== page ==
‘I Had A Hunch’: Finding Cancer Care Thanks to a Rare Genetic Mutation

December 14, 2016 7:00 AM

One woman’s intuition helped her seek testing for a rare genetic mutation that ultimately guided an effective course of action against her cancer. 

NSCLC patient Tori and her children

After unshakable colds and a lingering cough led to trouble breathing, Tori Tomalia, an otherwise healthy 37-year-old — and a lifelong nonsmoker — was diagnosed with stage 3.5 non-small cell lung cancer (NSCLC). Her disease soon progressed to stage 4 and spread beyond her lungs to her bones, liver and brain.

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No stranger to cancer, Tori was treated and cured of osteogenic sarcoma, a type of bone cancer, as a teenager.

But she was unprepared to hear the word again.

“To say I was in shock is an understatement,” the Ann Arbor, Michigan, resident recalls. “I was terrified. It took about a month to even absorb it.”

Initially, doctors suspected a connection between the two cancers, but tests revealed no link between Tori’s childhood cancer and the new diagnosis in May 2013.

Aggressive chemotherapy was the first line of defense and proved highly effective in reducing her main lung tumor and bone metastases. Doctors then tested biopsied tumor tissue for genetic mutations known to drive NSCLC, but no link was found between Tori’s cancer and the usual suspects.

Acting on ‘a hunch’

Tori wasn’t satisfied with the inconclusive results.   

The married mother of three young children recalled her frustrations in a post on her blog.

“When I was diagnosed with lung cancer, I dove into the research and tried to learn everything I could about this disease,” she wrote. “Actually, that is not quite true. For the first few weeks, I actively avoided reading anything about it. I knew enough to understand how dire it was. I couldn’t face seeing it in black and white. Eventually, I took a deep breath and started reading.”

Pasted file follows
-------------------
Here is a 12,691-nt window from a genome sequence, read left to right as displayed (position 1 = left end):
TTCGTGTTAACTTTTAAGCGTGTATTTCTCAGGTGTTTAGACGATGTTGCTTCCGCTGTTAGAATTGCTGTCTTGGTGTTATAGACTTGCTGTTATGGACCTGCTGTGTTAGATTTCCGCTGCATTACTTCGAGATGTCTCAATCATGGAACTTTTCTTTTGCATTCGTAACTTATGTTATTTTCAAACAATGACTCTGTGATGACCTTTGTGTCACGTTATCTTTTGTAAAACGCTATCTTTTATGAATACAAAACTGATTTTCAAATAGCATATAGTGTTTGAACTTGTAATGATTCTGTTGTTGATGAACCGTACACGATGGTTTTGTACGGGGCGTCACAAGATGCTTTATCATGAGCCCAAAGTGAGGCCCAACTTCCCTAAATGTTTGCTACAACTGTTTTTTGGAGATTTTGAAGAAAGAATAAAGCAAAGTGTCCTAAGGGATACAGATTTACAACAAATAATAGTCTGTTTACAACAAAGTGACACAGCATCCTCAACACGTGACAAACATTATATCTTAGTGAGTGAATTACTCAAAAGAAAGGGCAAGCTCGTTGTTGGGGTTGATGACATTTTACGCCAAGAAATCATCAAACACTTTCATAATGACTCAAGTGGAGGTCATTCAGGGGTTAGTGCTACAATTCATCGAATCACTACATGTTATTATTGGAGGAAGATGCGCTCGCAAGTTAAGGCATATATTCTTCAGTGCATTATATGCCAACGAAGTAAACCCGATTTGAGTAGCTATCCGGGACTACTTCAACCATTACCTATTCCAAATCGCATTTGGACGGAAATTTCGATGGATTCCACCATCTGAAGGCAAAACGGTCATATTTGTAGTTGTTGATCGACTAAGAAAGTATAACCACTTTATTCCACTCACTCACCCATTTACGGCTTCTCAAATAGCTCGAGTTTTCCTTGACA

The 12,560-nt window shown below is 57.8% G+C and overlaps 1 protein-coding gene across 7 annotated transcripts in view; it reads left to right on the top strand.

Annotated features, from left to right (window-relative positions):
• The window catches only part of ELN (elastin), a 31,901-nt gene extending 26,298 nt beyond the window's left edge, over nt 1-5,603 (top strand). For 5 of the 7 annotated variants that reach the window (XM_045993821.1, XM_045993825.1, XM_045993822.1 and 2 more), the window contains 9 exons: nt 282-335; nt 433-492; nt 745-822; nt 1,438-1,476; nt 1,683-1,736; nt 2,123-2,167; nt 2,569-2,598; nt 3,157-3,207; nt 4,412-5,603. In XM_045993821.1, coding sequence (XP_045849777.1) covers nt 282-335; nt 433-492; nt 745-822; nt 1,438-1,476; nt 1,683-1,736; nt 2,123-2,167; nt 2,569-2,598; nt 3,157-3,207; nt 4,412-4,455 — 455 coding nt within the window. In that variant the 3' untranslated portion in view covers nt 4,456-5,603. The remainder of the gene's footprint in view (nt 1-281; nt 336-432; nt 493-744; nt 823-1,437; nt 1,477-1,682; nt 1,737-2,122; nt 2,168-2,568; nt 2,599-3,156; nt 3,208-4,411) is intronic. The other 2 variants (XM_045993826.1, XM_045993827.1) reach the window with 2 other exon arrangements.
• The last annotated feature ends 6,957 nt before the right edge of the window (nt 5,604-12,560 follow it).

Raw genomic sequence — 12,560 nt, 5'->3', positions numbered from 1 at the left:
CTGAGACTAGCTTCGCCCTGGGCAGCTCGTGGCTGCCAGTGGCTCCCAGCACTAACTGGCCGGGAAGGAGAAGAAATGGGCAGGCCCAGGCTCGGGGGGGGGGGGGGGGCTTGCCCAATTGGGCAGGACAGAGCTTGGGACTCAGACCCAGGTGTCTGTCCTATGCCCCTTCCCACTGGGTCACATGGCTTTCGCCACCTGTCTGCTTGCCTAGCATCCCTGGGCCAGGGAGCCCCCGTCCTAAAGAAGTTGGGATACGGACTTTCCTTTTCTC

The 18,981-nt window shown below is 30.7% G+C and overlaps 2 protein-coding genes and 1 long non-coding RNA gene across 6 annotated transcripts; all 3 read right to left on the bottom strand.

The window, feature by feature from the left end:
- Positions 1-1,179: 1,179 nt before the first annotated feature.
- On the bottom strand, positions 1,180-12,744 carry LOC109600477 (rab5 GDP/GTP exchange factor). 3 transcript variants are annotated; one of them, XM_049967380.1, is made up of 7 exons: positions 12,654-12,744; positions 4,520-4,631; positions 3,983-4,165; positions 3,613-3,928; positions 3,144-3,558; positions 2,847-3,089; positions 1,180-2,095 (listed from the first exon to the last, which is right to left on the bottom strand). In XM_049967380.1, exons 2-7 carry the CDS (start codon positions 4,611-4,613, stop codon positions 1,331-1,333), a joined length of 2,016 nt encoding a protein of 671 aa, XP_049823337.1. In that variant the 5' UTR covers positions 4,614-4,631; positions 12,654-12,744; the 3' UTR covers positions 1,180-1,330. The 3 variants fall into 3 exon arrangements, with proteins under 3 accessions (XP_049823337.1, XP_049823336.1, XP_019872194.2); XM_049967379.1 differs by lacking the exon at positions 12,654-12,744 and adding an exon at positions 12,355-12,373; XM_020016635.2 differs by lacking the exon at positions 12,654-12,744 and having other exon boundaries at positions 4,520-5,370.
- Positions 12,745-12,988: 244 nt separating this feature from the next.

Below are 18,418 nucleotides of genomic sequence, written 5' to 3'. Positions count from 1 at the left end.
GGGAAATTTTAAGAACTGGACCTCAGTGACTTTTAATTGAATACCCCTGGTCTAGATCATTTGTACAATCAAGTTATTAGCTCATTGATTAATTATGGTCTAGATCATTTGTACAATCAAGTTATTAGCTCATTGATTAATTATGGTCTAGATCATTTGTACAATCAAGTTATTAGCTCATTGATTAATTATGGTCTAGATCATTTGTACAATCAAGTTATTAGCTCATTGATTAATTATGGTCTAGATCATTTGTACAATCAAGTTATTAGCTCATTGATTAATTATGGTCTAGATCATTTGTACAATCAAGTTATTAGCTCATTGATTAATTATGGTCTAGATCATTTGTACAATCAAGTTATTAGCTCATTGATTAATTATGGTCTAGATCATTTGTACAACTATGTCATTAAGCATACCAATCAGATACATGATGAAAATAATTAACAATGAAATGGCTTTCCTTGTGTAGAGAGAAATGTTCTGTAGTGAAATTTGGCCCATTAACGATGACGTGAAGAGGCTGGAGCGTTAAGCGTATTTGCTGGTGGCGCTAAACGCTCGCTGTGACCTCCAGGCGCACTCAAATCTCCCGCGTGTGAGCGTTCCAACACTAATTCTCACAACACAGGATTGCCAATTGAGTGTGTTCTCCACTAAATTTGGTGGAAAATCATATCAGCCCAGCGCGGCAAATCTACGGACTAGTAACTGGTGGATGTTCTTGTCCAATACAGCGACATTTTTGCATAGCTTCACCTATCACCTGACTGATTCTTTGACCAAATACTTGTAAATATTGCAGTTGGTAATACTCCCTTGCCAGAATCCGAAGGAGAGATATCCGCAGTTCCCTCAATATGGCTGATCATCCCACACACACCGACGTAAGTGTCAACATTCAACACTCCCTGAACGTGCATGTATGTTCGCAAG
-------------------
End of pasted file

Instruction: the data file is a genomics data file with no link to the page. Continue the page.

Her extensive research generated a list of other less common mutations to explore. But since only a small tissue sample was available from the biopsy, she and her doctors decided to continue treatment and follow up with more testing if and when her cancer started growing again.

Still, something nagged at her.

“Then it dawned on me: There isn’t enough tissue left to test for a dozen mutations, but I bet there’s enough to test for one,” Tori wrote. “I emailed my oncologist and asked if we could test for the ROS1 mutation. I had a hunch.”

Tori, after her crizotinib and chemotherapy treatments

Moving forward

Her hunch proved to be the needle in the haystack.

Only 1 percent of NSCLC tumors — Tori’s included — are driven by the ROS1 mutation. Hers was the first tumor to ever test positive for ROS1 at the University of Michigan Rogel Cancer Center.

A cutting-edge targeted therapy called Xalkori (crizotinib), shown effective in attacking cancers driven by ROS1, became her new treatment regimen.

SEE ALSO: How Cancer Genetic Testing Can Save Lives

So far, the medication has worked.

“I take a pill twice a day; I’ve done so for three years now,” she says. “It’s worked amazingly well. My liver is clear, and it took care of my bone metastases.”

Although she has no symptoms from the cancer, Tori notes that the drug is not without side effects, including fatigue and a range of gastrointestinal issues.

“I’ve developed a million tricks for managing them,” she says. “You’ll never find me without Imodium in my purse!”

While crizotinib has kept Tori’s cancer in check, it is known to have one significant limitation. The drug is made up of molecules too large to permeate the blood-brain barrier separating the blood that circulates around the brain from the fluid in the brain and spinal cord. It isn’t effective on cancer that has spread to the brain.

Which is why Tori has twice been successfully treated with stereotactic radiosurgery, a type of radiation therapy, to target and destroy cancerous cells in her brain. 

“There is currently a clinical trial of a second generation of crizotinib designed to be effective in the brain,” she says.

That’s seemingly good news, since about half of patients with ROS1 mutations see their cancer progress first to the brain.

Meanwhile, Tori’s most recent three-month check-in at the cancer center showed no change in brain metastases — more positive news helping to bolster her continued fight.

“For now, we’re very thankful that we can keep going on the treatment path we’re on,” she says.